History of Architecture: Analysis and Synthesis Through Visual Notes | Paper Abstract
By sketchbloom on November 02, 2012
I am posting the first of a series of samples of student work from the exhibit History of Architecture: Analysis and Synthesis Through Visual Notes. Moving chronologically, today we start with the Beginnings of Architecture. This body work was completed for the Graduate History of Architecture sequence, comprising of three courses, which i taught during the 2011-2012 school year.
I will also post some photos from the Exhibit.
These visual notes are by Jackie McDowell.
And here is the paper abstract summarizing the project objectives and research purpose. The full paper will be presented and published next Spring.
|History of Architecture: Analysis and Synthesis Through Visual Notes|
Miti Aiello, Full-Time Faculty
NewSchool of Architecture and Design, San Diego, California
The need to update and make relevant the study of History of Architecture in an evolving profession and academic environment has never been more urgent: our discipline demands not only an expanded scope (mandatory inclusion of global or 'non-western' traditions and architecture of the vernacular), but new methods of delivery and course projects that are interdisciplinary, that bridge the divide between studio courses and history and that educate the young practitioner in reading history utilizing the same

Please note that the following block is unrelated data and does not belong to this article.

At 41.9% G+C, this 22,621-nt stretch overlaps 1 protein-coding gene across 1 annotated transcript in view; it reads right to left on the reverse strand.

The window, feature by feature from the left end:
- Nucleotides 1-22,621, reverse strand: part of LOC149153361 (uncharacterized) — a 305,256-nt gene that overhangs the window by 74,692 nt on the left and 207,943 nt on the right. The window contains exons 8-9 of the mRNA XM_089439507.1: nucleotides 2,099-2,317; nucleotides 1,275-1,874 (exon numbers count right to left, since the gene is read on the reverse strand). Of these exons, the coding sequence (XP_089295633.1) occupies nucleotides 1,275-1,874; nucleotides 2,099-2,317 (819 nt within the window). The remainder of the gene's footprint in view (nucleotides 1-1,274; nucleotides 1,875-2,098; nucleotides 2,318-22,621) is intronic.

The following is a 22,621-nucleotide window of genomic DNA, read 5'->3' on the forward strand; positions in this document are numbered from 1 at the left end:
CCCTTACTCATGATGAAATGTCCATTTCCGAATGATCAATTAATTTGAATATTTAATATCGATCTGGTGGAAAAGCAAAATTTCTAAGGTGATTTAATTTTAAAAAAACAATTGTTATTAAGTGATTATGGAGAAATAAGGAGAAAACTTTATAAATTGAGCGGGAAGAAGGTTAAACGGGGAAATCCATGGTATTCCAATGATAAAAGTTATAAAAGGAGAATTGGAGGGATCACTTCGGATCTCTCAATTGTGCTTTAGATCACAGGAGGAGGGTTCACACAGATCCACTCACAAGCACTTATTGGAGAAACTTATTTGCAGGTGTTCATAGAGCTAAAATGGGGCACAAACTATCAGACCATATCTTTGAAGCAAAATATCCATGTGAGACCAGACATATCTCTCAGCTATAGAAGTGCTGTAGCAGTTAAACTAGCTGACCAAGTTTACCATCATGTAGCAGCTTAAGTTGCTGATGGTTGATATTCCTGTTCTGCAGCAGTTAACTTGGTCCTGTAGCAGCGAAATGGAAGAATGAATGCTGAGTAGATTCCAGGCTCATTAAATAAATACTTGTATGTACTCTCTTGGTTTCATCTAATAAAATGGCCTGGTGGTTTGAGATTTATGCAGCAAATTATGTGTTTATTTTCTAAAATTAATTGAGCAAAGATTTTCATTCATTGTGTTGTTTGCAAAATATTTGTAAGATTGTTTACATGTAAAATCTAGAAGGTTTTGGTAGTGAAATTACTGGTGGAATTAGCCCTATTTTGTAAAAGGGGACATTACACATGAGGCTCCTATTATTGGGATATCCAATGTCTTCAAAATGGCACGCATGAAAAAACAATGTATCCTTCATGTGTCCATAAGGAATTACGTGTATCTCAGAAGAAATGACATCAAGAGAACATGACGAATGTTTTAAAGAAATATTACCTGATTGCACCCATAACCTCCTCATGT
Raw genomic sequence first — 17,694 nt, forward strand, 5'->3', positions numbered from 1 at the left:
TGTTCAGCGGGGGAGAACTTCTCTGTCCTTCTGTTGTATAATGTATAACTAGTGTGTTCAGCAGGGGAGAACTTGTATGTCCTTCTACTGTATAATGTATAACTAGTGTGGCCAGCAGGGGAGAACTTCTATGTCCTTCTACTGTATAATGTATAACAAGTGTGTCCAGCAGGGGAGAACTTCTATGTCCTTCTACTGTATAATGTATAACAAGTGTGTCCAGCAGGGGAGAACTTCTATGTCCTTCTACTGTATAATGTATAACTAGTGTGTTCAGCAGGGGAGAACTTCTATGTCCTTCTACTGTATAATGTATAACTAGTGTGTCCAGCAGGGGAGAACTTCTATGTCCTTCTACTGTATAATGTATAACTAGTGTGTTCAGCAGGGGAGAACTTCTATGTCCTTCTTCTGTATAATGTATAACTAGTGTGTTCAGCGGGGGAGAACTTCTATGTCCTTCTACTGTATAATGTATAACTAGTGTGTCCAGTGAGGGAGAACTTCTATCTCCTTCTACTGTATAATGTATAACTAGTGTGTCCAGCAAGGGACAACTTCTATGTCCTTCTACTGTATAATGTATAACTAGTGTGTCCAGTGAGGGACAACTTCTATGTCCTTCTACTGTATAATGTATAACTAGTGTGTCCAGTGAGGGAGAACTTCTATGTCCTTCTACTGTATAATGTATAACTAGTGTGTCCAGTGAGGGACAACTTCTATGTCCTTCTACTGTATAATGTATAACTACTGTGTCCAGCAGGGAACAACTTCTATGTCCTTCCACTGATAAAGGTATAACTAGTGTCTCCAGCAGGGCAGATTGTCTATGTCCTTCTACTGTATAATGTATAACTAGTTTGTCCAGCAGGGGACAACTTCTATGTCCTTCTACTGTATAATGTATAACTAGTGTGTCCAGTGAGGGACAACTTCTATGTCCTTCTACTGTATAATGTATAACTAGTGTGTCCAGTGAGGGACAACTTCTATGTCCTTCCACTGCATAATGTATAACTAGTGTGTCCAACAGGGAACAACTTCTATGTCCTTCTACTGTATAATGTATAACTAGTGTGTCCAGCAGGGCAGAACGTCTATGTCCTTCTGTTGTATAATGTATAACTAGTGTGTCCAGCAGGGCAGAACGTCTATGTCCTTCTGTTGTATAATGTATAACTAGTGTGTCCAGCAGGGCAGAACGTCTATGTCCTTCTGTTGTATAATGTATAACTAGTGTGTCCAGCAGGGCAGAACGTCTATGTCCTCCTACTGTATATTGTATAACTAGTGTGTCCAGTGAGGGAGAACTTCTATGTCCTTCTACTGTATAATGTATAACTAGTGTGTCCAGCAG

Spiro Kostof, the legendary UC Berkeley architectural historian, advocated giving students “something tangible to carry away to the drafting table”.
It is possible to adopt an educational methodology that questions monumental architecture of the past and the traditional, vernacular “architecture without architects” in the same way as students approach a design problem in studio. Hans Morgenthaler’s “Chronology versus System: Unleashing the Creative Potential of Architectural History” – which served as this paper’s catalyst- denounced the inadequacy of relying on the chronological organization of history and suggested designing the History course as a series of design problems or buildings/events, illustrated through architectural drawings (the language of our profession) and not photos. History of Architecture instructors are encouraged to “occupy themselves simultaneously with the study of the past, with critique, and with invention”.
The argument for learning history through drawing, in this case in the form of student-generated visual notes based on textbook reading is related to the ‘invention’ mentioned above and supported by Morgenthaler: “This approach derives from the understanding that a drawing is capable of communicating information about buildings impossible through other means. In addition, as a subjective record, drawings could become part of the history of ideas, as opposed to photographs, which are only evidence. Moreover, drawings express the "belief in architectural precedent and typology which gave relevance to history." Rachael McCann in her “Exploding the History Survey” also introduced ‘graphic summary pages’ as active inquiry in her course at Mississippi State University, breaking down her large lecture course in smaller sections which would investigate a question brought forth by a particular building, through visual analysis. It is clear that History of Architecture lecturers are seeking novel, more critical models to articulate the course, and better narrate “a story of architecture”.
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